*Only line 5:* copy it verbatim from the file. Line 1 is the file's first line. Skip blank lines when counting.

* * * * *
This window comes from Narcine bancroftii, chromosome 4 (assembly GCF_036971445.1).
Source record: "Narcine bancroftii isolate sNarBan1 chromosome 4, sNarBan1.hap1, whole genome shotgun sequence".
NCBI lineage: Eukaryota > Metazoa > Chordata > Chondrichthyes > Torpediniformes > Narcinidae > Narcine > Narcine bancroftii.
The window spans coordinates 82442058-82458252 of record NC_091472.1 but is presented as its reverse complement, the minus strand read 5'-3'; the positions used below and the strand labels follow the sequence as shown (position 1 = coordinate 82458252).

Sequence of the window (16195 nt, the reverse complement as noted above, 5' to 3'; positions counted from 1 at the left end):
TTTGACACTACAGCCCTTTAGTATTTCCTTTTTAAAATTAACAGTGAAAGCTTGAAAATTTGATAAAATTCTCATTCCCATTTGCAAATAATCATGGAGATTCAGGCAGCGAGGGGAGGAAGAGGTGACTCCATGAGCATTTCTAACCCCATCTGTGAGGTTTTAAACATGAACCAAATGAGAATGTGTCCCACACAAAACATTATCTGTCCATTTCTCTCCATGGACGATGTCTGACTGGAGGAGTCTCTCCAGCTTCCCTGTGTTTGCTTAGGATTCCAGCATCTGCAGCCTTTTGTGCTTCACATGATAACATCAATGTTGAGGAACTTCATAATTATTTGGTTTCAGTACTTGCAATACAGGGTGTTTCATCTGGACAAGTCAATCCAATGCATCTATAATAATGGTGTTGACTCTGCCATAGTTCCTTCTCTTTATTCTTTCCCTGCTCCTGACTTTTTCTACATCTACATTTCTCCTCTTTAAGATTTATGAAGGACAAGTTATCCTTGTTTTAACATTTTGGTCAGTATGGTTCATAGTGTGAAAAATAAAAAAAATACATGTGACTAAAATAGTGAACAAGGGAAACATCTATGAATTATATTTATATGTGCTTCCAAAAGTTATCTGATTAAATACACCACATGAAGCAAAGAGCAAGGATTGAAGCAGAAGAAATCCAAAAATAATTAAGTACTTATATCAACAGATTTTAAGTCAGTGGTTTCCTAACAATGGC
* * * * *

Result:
Sequence of the window (16195 nt, the reverse complement as noted above, 5' to 3'; positions counted from 1 at the left end):